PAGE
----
AG Bell 2008: Monday Concurrent Sessions


Mary Ellen Nevins, Ed.D. (Children’s Hospital of Philadelphia), Renate Schultz, B.A. (University of Chicago), and Dana Suskind, M.D. (University of Chicago)

This presentation was AMAZING.  The presenters began by discussing the lamentable disparities in health literacy and self-advocacy between families (especially mothers) of high socioeconomic status versus those on the lower end of the SES spectrum.  With greater insurance coverage and state/federal funding for cochlear implants in children, the gap in implantation rates between rich and poor children is quickly closing, but the outcomes for these children still remain unequal.  To address this problem, the presenters created project ASPIRE: Achieving Superior Parental Involvement for Rehabilitative Excellence.  Their innovative curriculum teaches basic parenting and child language skills that can greatly increase the spoken language success of children with hearing loss.  The lessons are delivered through cartoons, videotaped demonstrations, and incredibly catchy songs — I am still humming their doo-wop tune that teaches the Ling 6 Sound Check!

Listening and spoken language are accessible for all children — EVERY CHILD deserves the opportunity to speak for herself, and EVERY PARENT deserves the tools and support they need to give their child the best possible shot at success.


Jean Moog, M.S. (Moog Center for Deaf Education), Heather Hayes (Washington University in St. Louis), Ann Geers, Ph.D. (University of Texas Southwestern Medical Center — Dallas Cochlear Implant Program), and Julia Biedenstein (Moog Center for Deaf Education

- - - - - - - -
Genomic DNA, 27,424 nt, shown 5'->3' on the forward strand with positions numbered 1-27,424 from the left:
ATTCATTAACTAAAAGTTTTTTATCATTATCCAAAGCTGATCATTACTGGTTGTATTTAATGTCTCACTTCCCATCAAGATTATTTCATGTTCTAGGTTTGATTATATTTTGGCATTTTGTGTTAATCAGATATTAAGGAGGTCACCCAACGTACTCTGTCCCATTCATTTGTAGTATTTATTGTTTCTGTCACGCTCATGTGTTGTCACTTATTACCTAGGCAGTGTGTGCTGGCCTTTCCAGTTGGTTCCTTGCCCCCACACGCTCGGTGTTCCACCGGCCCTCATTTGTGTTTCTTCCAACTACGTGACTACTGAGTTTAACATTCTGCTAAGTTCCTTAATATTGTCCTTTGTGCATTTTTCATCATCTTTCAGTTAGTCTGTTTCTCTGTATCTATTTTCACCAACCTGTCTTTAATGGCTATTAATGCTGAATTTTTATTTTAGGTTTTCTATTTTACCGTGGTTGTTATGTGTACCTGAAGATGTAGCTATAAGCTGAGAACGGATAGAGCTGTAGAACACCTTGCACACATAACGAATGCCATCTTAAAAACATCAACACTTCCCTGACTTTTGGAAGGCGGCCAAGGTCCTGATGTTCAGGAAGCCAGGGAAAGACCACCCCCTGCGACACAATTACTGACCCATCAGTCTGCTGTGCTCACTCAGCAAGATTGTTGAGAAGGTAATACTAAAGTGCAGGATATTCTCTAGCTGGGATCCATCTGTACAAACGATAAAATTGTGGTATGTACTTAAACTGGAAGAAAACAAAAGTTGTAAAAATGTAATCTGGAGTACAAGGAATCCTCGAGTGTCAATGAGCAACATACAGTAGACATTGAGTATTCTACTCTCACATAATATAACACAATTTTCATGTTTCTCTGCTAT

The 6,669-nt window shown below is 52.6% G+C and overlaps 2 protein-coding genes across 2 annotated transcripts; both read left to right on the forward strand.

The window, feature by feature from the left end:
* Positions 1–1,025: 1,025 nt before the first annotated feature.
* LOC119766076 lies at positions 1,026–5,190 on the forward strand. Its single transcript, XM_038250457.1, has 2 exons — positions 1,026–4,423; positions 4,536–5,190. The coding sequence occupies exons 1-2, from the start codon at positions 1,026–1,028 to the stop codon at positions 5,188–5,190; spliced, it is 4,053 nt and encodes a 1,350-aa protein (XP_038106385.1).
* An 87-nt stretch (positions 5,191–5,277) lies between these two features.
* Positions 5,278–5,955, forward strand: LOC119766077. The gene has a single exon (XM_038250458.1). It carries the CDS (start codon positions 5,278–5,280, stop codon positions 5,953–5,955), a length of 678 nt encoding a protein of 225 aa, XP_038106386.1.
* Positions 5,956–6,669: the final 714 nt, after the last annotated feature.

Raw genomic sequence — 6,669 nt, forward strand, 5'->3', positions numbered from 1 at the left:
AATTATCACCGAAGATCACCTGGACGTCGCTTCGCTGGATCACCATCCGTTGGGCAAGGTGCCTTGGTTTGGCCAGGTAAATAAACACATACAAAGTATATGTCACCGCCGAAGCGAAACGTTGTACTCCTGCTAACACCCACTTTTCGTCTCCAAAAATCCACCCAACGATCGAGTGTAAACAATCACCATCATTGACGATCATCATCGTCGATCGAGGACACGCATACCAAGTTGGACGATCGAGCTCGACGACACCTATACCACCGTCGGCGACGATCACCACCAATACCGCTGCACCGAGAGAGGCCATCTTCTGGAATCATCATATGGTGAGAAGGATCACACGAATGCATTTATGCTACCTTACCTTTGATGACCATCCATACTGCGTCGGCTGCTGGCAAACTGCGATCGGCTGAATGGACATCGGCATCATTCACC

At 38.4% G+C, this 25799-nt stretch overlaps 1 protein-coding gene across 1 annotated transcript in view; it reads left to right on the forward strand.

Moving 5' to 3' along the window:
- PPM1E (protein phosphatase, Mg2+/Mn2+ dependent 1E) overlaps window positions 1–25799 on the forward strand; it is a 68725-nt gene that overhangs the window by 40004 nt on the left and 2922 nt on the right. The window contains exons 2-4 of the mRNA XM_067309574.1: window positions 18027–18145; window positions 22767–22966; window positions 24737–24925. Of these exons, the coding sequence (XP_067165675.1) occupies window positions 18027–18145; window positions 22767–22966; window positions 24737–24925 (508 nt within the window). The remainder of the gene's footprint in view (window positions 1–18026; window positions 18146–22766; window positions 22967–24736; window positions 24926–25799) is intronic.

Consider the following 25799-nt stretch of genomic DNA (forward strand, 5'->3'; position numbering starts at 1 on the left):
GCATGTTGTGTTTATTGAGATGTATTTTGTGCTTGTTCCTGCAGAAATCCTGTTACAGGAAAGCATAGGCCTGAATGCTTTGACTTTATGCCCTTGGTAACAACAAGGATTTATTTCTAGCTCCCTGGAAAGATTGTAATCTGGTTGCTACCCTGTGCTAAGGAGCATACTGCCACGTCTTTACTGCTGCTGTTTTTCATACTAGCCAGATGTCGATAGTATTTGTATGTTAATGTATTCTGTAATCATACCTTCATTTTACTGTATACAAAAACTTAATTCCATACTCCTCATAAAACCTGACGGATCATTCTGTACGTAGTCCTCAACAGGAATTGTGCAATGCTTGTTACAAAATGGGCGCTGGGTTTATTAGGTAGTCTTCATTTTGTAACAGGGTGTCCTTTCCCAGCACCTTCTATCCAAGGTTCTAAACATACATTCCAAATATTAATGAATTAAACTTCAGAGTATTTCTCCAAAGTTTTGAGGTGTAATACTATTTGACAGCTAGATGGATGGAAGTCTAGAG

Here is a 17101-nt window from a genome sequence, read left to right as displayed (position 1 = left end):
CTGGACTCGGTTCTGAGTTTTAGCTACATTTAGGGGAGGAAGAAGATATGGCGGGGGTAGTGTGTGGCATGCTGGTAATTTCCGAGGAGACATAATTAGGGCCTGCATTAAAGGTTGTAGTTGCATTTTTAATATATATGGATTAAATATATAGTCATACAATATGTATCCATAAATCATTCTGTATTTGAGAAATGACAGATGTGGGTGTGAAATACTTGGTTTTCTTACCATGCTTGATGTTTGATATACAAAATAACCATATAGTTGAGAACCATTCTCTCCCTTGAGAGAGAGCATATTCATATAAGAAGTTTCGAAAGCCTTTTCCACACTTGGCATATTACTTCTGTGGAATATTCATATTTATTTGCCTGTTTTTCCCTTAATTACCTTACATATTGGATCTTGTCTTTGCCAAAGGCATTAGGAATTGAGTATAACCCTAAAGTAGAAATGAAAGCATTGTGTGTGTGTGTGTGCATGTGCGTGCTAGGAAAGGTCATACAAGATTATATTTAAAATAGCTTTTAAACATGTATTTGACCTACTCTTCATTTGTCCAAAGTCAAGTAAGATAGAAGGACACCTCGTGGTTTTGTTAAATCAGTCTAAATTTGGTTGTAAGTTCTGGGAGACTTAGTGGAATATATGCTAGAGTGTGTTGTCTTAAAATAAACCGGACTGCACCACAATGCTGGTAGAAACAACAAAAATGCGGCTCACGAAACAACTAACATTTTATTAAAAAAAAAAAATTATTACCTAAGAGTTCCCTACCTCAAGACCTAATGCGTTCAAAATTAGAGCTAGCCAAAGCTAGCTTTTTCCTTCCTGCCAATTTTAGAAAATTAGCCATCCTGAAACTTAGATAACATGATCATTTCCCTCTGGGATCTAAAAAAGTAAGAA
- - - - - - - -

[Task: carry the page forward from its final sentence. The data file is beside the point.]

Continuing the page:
There are SO MANY factors that can contribute to how well a child with a cochlear implant can develop listening a spoken language skills — how can we parse apart these many variables to determine the best “formula” for optimizing the success of all students whose parents desire for them the ability to listen and speak for themselves?  These researchers, all leaders in the field, compiled years and years of research, then analyzed them using some impressive and advanced statistical techniques — the result?  A step-by-step analysis of the various factors that can help children with cochlear implants listen, learn, and succeed comparable to their hearing peers.  Some of their results:

  • The younger, the better!  With all other variables controlled to be equal (IQ, parent education, etc.) children who received their cochlear implant(s) at younger ages (roughly 12months to 2years at the very oldest) scored in the normal range for HEARING children on receptive and expressive language tests, with half catching up to hearing peers by only 5 or 6 years of age.  Start young, catch up sooner!

  • Also, though children who are deaf or hard of hearing may start at a disadvantage on speech/language tests compared to their hearing peers, those who received cochlear implants an appropriate early intervention in speech, language, and listening not only made appropriate yearly progress, they even progressed further, closing the gap between deaf children and hearing peers over time as they gained more experience hearing through their CI(s).

These are just SOME of the many, many different factors the researchers discussed in their presentation.  Their formal papers describing these results are currently in editorial review for publication in several international journals.  I look forward to sharing this cutting-edge research with you as soon as it is published, so stay tuned for links coming soon!

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